Sophia Amoruso is the frank-talking CEO behind Girlboss – a media company that provides content to inspire and educate women

But she’s best known for founding Nasty Gal, an online clothing store that she started at the age of 22 in 2006 and which became one of the fastest growing retail companies, reporting revenues of over $100 million by 2012.

Just years after that, the company crumbled – sales slid, Amoruso stepped down as CEO, and in 2016 it filed for bankruptcy. In 2017, it was bought by UK based fashion company Boohoo.

Amoruso now devotes her time to Girlboss and creating a community for women entrepreneurs. It’s a network that she feels she never had during her time at Nasty Gal and something that she suffered without. Now, Girlboss is launching its latest venture, a LinkedIn-style social platform that is designed to get women connecting and collaborating.

“It’s a place for someone who does or doesn’t have a traditional career, who may not have this C-level title, but may be on her way up,” Amoruso told Business Insider in a recent call. “There are very few places for her to go to represent her resume or life today.”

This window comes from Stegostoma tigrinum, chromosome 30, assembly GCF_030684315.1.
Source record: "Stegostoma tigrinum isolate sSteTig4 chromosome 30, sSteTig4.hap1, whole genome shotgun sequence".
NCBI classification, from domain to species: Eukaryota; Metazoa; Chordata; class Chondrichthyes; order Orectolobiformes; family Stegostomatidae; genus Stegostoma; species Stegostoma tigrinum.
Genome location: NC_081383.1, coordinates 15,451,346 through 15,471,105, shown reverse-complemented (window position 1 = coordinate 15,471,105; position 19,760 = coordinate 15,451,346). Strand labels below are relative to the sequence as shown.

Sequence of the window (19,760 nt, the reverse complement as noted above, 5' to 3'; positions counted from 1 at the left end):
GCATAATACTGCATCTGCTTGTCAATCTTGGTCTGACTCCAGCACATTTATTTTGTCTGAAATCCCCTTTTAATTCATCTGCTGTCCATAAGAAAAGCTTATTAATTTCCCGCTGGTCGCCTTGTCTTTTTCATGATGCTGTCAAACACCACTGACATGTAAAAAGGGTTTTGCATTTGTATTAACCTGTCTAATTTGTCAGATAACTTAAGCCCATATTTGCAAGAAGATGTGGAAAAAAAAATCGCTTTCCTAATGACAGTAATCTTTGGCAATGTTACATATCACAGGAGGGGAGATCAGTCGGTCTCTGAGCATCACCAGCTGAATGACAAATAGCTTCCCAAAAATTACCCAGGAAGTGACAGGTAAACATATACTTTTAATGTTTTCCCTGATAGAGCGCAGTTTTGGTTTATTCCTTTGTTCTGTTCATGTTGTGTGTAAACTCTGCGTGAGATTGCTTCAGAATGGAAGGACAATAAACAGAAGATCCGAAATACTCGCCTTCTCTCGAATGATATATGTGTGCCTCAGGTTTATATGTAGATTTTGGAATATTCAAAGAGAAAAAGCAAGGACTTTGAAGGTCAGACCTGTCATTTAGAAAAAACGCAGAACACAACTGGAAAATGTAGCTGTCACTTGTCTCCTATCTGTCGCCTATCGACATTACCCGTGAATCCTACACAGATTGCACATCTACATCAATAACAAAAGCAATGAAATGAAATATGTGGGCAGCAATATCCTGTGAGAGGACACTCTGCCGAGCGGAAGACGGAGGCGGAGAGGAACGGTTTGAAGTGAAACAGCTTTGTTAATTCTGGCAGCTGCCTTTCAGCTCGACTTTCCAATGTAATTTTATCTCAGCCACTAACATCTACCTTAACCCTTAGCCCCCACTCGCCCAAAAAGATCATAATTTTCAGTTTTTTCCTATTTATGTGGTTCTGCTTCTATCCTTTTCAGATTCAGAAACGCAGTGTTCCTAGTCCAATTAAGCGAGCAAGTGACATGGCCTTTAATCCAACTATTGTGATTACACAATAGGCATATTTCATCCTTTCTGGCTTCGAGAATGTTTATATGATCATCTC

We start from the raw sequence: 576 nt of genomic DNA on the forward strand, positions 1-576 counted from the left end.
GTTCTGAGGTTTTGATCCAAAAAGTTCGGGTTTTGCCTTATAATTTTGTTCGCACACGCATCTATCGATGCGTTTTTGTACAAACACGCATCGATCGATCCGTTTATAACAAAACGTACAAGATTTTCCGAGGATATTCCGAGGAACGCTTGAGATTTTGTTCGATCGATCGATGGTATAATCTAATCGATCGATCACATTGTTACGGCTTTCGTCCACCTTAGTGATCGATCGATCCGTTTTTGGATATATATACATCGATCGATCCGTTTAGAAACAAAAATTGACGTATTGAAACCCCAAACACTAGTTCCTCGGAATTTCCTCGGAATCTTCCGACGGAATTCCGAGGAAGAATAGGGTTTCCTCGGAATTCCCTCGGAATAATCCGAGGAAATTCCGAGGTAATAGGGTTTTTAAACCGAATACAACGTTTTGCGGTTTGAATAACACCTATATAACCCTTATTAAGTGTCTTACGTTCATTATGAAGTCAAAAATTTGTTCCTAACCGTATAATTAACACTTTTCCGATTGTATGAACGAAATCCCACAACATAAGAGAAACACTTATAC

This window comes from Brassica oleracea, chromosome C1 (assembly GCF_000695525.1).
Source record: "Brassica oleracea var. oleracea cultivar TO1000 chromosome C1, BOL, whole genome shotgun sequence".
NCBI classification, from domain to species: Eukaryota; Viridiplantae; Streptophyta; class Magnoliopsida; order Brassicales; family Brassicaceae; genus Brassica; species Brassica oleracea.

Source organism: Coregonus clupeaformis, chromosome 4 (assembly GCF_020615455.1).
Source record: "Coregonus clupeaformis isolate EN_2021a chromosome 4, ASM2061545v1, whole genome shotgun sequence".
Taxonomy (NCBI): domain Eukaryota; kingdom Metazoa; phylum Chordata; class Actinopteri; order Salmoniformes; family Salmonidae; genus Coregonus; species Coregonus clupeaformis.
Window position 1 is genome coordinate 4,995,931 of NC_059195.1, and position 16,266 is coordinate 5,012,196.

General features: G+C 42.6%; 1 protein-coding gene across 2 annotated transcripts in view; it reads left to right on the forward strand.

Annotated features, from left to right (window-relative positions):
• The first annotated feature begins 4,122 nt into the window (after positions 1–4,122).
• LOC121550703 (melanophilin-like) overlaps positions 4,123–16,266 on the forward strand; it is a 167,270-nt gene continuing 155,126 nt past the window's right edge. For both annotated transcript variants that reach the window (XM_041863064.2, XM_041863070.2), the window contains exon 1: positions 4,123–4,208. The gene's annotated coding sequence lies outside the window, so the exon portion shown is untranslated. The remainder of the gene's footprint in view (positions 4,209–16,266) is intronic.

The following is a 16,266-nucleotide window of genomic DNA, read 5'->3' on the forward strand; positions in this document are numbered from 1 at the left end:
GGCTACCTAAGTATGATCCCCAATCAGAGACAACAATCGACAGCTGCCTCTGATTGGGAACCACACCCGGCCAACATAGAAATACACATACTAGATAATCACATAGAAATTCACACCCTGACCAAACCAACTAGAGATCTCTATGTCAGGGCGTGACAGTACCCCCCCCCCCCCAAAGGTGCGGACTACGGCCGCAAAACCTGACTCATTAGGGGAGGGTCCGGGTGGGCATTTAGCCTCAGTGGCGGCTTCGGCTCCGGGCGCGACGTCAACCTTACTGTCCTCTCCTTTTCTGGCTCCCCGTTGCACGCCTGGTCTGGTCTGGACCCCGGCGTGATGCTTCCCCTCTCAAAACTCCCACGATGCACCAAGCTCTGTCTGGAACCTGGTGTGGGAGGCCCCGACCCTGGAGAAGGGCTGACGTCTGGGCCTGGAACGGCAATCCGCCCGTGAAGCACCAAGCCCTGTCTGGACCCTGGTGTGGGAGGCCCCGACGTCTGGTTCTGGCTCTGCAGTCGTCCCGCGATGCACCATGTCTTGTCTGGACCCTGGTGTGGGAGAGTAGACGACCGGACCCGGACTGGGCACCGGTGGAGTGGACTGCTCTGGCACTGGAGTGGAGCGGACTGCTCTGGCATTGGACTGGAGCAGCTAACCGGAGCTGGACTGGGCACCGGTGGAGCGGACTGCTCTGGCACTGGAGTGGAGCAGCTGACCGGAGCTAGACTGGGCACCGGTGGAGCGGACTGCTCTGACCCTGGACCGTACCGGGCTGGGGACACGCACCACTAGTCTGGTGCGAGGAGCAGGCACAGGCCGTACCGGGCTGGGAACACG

But Amoruso doesn’t want this to do only be professionally focused, she wants to give women (and men if they wish to join), the chance to bring more of their personality to their page.

“We are expected to be who we are Monday through Friday on LinkedIn and who we are on Saturday and Sunday on Instagram; that’s not really how the world works anymore,” she said.

“We’re now trading on our personalities, who we are as a people, and our taste level — it’s so much more than the antiquated resume.”

Similarly to LinkedIn, you can connect with other users and message on the platform. However, you are restricted to making one connection request a day, which must include a detailed message of why you want to connect with that person. You are only able to chat with this person once they accept the request.

This prevents “willy nilly” messages, she said. Plus, it means that users are more deliberate with their messaging.

While users have the chance to share their job experiences, in the same way, that you would a resume, they can also share what she described as “Girlboss moments.”

These are achievements that wouldn’t necessarily belong in a resume — finishing a marathon or buying a house for example.

“Those are things that are really important to us but that we are not able to share alongside our accomplishments,” she said. “This is the place where you can have a beautiful profile that shares not just what you do but who you are.”

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